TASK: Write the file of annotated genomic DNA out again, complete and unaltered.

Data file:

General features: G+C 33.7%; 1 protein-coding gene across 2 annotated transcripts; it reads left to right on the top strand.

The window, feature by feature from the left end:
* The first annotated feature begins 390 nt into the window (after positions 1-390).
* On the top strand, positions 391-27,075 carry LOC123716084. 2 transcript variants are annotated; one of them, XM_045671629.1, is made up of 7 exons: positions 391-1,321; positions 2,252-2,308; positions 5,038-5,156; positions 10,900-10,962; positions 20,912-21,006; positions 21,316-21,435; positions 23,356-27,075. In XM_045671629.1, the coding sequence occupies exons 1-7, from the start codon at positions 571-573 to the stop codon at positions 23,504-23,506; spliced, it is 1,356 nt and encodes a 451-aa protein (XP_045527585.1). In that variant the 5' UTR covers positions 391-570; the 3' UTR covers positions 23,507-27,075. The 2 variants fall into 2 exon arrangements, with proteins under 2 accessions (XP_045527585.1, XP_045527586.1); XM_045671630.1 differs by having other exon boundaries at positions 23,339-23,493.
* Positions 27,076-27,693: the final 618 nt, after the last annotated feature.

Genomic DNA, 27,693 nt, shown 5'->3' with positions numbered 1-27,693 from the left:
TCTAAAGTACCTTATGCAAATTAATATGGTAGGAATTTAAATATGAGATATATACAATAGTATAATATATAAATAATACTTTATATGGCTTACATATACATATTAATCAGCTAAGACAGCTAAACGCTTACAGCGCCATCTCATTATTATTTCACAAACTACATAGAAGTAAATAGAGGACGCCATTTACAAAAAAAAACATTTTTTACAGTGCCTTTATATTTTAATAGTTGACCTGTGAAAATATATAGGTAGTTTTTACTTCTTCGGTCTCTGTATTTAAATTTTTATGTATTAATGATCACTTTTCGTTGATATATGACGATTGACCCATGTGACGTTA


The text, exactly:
General features: G+C 33.7%; 1 protein-coding gene across 2 annotated transcripts; it reads left to right on the top strand.

The window, feature by feature from the left end:
* The first annotated feature begins 390 nt into the window (after positions 1-390).
* On the top strand, positions 391-27,075 carry LOC123716084. 2 transcript variants are annotated; one of them, XM_045671629.1, is made up of 7 exons: positions 391-1,321; positions 2,252-2,308; positions 5,038-5,156; positions 10,900-10,962; positions 20,912-21,006; positions 21,316-21,435; positions 23,356-27,075. In XM_045671629.1, the coding sequence occupies exons 1-7, from the start codon at positions 571-573 to the stop codon at positions 23,504-23,506; spliced, it is 1,356 nt and encodes a 451-aa protein (XP_045527585.1). In that variant the 5' UTR covers positions 391-570; the 3' UTR covers positions 23,507-27,075. The 2 variants fall into 2 exon arrangements, with proteins under 2 accessions (XP_045527585.1, XP_045527586.1); XM_045671630.1 differs by having other exon boundaries at positions 23,339-23,493.
* Positions 27,076-27,693: the final 618 nt, after the last annotated feature.

Genomic DNA, 27,693 nt, shown 5'->3' with positions numbered 1-27,693 from the left:
TCTAAAGTACCTTATGCAAATTAATATGGTAGGAATTTAAATATGAGATATATACAATAGTATAATATATAAATAATACTTTATATGGCTTACATATACATATTAATCAGCTAAGACAGCTAAACGCTTACAGCGCCATCTCATTATTATTTCACAAACTACATAGAAGTAAATAGAGGACGCCATTTACAAAAAAAAACATTTTTTACAGTGCCTTTATATTTTAATAGTTGACCTGTGAAAATATATAGGTAGTTTTTACTTCTTCGGTCTCTGTATTTAAATTTTTATGTATTAATGATCACTTTTCGTTGATATATGACGATTGACCCATGTGACGTTA